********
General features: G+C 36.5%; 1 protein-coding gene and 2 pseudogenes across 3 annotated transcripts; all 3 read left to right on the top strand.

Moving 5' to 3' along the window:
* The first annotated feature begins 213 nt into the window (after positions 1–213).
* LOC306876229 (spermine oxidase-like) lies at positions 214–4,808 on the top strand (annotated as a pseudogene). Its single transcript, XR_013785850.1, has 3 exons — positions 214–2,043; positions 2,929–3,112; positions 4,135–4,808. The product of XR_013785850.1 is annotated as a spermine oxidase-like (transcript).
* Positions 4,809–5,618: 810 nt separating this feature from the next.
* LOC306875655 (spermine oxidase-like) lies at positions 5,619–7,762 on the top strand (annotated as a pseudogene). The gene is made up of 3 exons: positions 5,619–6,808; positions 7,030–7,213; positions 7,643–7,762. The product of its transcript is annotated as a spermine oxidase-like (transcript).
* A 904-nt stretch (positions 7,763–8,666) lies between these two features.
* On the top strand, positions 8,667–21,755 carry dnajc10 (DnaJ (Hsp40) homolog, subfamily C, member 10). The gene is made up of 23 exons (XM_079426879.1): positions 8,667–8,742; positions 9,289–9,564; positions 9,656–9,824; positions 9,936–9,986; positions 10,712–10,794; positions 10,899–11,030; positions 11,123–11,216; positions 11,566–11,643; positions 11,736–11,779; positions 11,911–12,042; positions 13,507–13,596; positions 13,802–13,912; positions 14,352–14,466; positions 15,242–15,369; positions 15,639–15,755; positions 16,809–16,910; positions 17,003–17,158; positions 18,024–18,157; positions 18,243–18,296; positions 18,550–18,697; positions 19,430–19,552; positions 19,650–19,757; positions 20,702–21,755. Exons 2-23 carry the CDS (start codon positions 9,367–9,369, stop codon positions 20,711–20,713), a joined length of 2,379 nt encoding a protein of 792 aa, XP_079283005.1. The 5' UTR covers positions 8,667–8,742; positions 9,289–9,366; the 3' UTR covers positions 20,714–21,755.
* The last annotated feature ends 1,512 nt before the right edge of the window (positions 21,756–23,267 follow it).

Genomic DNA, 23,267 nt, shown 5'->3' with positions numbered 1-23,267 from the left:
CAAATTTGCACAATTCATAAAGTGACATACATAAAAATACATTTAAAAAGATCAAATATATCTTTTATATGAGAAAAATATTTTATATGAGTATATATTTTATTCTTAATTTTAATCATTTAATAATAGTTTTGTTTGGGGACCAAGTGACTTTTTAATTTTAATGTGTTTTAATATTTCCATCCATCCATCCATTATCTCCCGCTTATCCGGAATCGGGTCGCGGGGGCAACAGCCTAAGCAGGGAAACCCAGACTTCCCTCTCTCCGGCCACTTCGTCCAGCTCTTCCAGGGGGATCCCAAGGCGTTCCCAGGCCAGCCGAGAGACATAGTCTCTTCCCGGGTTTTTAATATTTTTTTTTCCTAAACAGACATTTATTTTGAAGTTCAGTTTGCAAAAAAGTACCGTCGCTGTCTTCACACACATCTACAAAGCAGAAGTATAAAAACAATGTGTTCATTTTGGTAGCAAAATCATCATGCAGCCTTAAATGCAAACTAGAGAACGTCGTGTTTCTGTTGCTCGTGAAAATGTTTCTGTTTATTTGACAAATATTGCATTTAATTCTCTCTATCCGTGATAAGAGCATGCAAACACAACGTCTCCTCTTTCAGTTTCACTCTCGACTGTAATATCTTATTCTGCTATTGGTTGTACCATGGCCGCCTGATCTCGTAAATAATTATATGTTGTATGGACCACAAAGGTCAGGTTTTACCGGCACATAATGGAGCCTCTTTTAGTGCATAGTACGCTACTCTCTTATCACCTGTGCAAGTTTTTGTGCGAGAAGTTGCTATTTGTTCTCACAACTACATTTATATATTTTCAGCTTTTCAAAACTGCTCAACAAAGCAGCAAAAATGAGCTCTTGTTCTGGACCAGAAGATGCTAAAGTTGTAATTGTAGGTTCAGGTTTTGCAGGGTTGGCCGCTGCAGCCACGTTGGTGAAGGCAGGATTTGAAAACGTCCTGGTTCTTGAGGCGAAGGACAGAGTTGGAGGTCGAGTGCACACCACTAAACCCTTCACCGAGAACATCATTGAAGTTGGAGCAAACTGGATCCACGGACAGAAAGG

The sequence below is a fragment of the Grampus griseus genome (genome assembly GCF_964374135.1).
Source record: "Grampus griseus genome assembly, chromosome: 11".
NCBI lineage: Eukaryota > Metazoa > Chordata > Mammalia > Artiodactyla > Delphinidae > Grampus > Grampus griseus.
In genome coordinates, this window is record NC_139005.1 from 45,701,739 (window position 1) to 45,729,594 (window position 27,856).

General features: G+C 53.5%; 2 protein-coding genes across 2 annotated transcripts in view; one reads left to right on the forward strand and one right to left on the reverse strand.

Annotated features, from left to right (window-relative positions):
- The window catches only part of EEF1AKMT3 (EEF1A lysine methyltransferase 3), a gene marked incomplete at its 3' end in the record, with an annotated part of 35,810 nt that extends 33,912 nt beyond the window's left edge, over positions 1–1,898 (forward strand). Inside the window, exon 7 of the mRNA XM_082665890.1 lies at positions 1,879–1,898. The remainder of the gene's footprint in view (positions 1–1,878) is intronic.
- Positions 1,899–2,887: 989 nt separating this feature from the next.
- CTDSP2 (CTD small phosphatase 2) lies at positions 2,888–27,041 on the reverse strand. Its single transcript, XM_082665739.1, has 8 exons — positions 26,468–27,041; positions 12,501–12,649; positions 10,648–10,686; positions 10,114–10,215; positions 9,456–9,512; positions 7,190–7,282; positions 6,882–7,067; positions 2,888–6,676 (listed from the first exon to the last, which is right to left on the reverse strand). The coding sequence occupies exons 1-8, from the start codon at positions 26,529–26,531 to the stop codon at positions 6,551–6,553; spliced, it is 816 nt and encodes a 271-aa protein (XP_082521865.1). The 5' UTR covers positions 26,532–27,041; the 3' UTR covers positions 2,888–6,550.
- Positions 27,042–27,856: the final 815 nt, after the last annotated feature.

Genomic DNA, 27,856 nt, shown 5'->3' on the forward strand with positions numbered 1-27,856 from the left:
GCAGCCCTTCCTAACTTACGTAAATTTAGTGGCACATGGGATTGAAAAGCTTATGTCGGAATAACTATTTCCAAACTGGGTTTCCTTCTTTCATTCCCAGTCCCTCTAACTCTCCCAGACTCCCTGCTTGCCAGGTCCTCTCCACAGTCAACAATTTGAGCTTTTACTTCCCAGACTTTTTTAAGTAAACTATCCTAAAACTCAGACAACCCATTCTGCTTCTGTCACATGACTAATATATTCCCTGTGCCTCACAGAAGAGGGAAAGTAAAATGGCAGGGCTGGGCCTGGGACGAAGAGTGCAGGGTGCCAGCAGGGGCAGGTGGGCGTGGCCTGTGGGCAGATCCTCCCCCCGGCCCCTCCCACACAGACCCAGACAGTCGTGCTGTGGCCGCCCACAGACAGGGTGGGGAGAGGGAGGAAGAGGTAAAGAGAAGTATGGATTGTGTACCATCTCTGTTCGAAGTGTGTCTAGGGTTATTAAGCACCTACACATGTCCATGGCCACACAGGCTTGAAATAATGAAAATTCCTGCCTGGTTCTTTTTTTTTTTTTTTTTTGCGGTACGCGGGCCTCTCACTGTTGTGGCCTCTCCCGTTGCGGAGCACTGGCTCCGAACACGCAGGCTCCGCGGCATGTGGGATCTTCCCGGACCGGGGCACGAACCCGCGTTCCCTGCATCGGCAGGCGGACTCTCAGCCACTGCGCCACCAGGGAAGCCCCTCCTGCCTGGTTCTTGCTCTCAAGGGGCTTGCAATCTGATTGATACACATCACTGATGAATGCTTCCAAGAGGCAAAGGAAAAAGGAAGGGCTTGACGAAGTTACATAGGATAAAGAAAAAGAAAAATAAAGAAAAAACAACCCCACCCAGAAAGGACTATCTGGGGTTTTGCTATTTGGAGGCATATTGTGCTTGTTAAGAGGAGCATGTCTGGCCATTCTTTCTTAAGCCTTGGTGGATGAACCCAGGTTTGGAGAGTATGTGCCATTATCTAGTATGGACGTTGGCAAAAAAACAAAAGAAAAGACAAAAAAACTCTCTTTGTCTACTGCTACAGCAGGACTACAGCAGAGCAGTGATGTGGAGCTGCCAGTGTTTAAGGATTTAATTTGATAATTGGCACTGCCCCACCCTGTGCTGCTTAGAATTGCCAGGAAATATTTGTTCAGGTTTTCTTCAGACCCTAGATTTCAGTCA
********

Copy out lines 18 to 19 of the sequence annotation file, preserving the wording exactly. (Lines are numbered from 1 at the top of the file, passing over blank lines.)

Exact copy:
- The window catches only part of EEF1AKMT3 (EEF1A lysine methyltransferase 3), a gene marked incomplete at its 3' end in the record, with an annotated part of 35,810 nt that extends 33,912 nt beyond the window's left edge, over positions 1–1,898 (forward strand). Inside the window, exon 7 of the mRNA XM_082665890.1 lies at positions 1,879–1,898. The remainder of the gene's footprint in view (positions 1–1,878) is intronic.
- Positions 1,899–2,887: 989 nt separating this feature from the next.